The company’s plan to digitize every book ever published and make them widely available was derailed on Tuesday when a federal judge in New York rejected a sweeping $125 million legal settlement the company had worked out with groups representing authors and publishers.
The decision throws into legal limbo one of the most ambitious undertakings in Google’s history, and it brings into sharp focus concerns about the company’s growing power over information. While the profit potential of the book project is not clear, the effort is one of the pet projects of Larry Page, the Google co-founder who is set to become its chief executive next month. And the project has wide support inside the company, whose corporate mission is to organize all of the world’s information.
Fortunately, wide opposition outside of the company helped persuade Judge Denny Chin that the proposed settlement was not in the public interest. A broad coalition, including librarians, college professors, The Justice Department, Amazon.com, Microsoft, and Consumer Watchdog all opposed the settlement.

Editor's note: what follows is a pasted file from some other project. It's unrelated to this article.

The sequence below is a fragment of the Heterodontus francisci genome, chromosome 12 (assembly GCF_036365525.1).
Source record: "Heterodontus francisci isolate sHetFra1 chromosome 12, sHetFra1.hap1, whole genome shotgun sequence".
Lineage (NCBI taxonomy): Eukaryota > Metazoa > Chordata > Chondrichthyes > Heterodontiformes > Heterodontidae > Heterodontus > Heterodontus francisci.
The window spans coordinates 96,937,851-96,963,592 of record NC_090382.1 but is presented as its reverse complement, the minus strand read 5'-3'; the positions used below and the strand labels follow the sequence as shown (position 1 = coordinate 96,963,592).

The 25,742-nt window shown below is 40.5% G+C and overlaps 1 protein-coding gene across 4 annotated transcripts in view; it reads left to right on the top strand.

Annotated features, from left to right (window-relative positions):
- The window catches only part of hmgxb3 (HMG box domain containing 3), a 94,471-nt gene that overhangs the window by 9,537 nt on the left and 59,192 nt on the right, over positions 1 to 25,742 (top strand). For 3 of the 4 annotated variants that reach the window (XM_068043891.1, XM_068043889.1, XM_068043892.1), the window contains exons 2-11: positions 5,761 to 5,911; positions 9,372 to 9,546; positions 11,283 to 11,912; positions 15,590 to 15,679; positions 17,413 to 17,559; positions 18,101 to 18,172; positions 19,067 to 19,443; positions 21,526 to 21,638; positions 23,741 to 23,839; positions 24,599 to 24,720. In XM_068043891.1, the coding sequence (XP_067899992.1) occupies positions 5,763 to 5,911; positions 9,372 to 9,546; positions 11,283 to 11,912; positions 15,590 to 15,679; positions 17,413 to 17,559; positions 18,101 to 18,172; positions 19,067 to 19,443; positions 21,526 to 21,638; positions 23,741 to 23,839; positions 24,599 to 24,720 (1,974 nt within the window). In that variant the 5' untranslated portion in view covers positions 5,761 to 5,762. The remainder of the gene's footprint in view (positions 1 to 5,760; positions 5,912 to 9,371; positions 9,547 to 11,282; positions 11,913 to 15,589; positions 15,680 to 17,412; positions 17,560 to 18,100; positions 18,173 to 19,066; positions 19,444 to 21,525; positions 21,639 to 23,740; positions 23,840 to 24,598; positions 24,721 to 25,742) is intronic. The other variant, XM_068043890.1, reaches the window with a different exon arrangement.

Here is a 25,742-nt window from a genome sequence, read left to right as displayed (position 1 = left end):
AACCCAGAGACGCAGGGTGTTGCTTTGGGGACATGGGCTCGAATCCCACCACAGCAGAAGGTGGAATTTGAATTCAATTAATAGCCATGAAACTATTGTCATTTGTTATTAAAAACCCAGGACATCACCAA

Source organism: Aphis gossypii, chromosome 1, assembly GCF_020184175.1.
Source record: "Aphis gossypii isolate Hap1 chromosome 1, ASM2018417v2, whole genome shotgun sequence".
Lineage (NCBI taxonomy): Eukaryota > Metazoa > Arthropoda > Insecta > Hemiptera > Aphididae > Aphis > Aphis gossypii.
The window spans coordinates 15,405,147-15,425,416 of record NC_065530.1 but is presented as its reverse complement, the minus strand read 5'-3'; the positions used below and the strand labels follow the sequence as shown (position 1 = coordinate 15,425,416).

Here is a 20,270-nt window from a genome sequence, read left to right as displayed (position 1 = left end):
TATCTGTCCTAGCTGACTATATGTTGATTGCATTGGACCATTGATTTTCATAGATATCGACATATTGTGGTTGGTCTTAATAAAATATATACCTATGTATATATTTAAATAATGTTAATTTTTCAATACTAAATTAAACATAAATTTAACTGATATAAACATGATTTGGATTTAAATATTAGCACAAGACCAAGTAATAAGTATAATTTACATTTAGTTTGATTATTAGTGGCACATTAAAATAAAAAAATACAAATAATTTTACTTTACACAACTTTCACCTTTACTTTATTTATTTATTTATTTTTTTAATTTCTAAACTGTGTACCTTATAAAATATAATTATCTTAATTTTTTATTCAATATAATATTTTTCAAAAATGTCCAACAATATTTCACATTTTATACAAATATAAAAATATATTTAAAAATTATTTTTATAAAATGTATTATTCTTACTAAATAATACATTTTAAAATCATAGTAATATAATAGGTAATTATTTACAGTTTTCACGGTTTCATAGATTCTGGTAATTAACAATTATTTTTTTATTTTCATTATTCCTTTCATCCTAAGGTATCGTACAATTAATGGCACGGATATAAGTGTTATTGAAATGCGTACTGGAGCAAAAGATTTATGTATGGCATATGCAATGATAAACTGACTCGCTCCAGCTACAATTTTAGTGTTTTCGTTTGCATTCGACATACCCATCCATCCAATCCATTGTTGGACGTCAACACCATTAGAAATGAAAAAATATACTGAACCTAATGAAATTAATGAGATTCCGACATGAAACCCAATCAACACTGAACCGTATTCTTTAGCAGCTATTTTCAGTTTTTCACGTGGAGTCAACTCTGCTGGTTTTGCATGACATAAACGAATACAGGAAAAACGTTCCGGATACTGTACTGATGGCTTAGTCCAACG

“Google’s entire business model is to never ask permission, but to seek forgiveness if necessary,” said John M. Simpson, director of Consumer Watchdog’s Privacy Project. “Judge Chin has ruled simply that you can’t take other people’s property and use it without asking. This should send the message to the engineers at the Googleplex that the next time they want to use someone’s intellectual property, they need to ask permission.”
Simpson noted that Judge Chin also found the deal raised antitrust problems. Consumer Watchdog was among the first to oppose the agreement on those grounds and urged the U.S. Justice Department to intervene. Justice argued against the deal.
The Monster of Mountain View likes to claim that it is just trying to expand access to knowledge. In reality, it’s trying to gain control over created works and use them to make money. Thank goodness this most recent attempt by Google to extend its monopoly position has been thwarted.